Improving Sexual Health Education by Examining Protective Factors against Sexual Assault

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2022-07-28
Authors
Robinson, Madeline L
Diggs, Olivia N
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© 2022 Taylor & francis group, llC
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Neppl, Tricia K
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Human Development and Family Studies

The Department of Human Development and Family Studies focuses on the interactions among individuals, families, and their resources and environments throughout their lifespans. It consists of three majors: Child, Adult, and Family Services (preparing students to work for agencies serving children, youth, adults, and families); Family Finance, Housing, and Policy (preparing students for work as financial counselors, insurance agents, loan-officers, lobbyists, policy experts, etc); and Early Childhood Education (preparing students to teach and work with young children and their families).

History


The Department of Human Development and Family Studies was formed in 1991 from the merger of the Department of Family Environment and the Department of Child Development.

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1991-present

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  • College of Human Sciences (parent college)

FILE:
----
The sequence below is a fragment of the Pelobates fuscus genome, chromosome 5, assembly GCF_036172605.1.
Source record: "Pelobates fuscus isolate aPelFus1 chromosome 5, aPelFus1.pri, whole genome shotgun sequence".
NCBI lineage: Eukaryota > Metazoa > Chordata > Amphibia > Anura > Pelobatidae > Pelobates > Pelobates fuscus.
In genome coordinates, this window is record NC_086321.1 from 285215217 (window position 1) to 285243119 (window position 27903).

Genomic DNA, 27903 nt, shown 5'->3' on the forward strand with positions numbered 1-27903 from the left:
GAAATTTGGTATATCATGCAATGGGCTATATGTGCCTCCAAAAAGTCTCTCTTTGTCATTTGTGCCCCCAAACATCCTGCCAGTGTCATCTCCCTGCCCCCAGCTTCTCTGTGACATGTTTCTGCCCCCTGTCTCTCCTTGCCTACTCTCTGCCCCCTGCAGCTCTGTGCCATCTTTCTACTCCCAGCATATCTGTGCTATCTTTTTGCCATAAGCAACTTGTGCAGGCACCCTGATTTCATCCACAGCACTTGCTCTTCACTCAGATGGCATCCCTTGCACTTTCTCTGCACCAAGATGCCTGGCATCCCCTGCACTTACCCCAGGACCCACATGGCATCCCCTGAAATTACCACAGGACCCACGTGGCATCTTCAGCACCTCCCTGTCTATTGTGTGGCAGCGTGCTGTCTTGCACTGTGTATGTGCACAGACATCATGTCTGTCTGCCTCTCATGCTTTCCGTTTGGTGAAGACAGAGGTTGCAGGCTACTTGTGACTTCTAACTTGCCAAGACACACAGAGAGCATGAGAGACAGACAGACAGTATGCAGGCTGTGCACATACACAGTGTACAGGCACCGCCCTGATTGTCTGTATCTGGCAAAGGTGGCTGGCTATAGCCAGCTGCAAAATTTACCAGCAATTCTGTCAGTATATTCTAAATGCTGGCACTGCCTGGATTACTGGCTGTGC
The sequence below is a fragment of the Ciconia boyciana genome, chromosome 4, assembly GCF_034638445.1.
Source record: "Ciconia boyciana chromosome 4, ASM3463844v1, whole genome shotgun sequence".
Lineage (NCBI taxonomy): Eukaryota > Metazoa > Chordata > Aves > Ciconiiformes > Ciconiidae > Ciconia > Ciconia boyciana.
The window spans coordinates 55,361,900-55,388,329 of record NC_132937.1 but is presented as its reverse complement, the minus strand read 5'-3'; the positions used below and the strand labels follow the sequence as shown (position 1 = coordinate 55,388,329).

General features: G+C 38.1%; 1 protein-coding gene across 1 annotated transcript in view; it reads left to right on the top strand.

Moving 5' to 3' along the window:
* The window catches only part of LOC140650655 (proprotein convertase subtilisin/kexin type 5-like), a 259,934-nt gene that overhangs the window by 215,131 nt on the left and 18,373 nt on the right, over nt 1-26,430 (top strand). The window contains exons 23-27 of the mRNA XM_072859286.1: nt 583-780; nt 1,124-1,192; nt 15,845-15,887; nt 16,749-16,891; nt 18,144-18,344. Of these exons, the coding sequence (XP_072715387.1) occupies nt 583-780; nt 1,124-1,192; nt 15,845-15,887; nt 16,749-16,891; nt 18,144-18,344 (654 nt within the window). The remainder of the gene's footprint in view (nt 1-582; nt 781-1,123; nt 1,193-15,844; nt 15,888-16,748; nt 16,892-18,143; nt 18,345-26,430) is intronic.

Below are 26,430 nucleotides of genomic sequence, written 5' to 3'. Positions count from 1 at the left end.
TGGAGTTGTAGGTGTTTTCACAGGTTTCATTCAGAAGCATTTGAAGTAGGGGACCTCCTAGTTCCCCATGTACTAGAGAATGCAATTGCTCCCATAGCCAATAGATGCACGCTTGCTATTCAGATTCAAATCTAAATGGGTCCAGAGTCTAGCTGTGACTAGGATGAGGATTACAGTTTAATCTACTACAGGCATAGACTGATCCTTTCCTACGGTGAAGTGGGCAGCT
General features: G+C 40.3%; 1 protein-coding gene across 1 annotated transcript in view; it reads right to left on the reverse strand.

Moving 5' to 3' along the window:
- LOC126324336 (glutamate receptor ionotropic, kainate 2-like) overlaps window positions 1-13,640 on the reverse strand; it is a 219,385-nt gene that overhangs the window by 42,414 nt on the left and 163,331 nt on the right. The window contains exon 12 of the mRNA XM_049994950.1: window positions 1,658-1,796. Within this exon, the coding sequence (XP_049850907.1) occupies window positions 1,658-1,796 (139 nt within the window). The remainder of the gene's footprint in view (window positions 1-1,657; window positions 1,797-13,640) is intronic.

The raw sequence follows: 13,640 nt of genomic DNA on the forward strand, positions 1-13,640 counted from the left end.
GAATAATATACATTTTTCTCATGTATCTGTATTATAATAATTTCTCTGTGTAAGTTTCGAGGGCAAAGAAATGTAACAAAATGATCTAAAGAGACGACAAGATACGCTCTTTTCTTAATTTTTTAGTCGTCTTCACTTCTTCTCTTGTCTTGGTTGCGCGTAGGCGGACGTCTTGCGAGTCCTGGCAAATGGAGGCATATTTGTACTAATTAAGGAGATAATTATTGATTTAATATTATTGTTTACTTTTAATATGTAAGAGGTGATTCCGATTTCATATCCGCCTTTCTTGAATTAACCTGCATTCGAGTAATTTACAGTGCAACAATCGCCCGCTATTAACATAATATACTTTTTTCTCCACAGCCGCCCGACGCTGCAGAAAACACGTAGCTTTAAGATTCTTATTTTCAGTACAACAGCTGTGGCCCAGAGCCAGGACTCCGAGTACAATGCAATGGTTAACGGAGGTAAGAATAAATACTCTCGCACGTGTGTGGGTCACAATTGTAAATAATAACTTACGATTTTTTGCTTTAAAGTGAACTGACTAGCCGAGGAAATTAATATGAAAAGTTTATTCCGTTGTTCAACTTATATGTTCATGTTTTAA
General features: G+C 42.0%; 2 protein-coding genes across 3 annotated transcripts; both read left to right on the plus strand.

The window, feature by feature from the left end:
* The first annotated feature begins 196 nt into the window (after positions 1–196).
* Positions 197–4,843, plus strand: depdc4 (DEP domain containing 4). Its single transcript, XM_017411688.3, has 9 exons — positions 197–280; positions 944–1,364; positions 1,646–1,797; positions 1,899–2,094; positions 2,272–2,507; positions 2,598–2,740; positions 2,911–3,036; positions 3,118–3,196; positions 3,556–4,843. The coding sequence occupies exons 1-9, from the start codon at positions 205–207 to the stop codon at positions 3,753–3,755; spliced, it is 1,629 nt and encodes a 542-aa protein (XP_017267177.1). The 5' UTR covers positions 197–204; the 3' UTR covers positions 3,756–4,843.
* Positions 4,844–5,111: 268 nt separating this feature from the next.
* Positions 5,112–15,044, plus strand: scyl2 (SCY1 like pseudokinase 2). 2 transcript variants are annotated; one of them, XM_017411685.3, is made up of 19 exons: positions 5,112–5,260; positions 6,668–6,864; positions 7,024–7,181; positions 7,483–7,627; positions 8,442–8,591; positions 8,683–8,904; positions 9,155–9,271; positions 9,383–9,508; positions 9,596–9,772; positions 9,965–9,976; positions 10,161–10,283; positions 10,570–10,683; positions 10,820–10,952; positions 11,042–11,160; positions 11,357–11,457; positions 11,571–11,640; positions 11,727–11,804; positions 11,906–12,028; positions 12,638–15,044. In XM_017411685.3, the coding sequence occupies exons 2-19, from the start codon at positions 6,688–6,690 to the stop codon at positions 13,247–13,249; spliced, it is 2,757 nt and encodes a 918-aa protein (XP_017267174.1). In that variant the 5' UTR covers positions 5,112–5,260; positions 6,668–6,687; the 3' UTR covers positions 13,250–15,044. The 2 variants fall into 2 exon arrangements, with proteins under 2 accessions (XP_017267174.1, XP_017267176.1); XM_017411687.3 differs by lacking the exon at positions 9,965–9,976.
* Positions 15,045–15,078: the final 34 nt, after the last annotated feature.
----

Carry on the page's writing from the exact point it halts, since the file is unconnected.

• Department of Child Development (predecessor)
  • Department of Family Environment (predecessor)

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Abstract
This study examined the content, timing, and perceived effectiveness of college student’s previous preschool-12th grade sexual health education and evaluated differences among those who had experienced sexual assault. 964 Midwestern university students completed an online survey recalling their prior sexual health education curriculum. First sexual assaults among students increased between eighth and ninth grade but occurred most frequently in college. Students who experienced sexual assault were also more likely to rate their programming as less effective than those in the non-assault category. Those who had experienced sexual assault reported lower rates of being taught about healthy relationships, good touch versus bad touch, communication during sexual encounters, and the definition of sexual assault. Additionally, receiving information about healthy relationships was associated with the nonoccurrence of sexual assault. Results suggest these four topics, especially healthy relationships, should be taught before the eighth grade to proactively establish protective factors against sexual assault which may be utilized into students’ young adulthood.
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This article is published as 4. Robinson, M.**, Diggs, O. N.**, & Neppl, T. K. (2022). Improving sexual health education: An examination of how curriculum differs for students who have experienced sexual assault. The Clearing House: A Journal of Educational Strategies, Issues, and Ideas. 95(5);193-201. https://doi.org/10.1080/00098655.2022.2098223.
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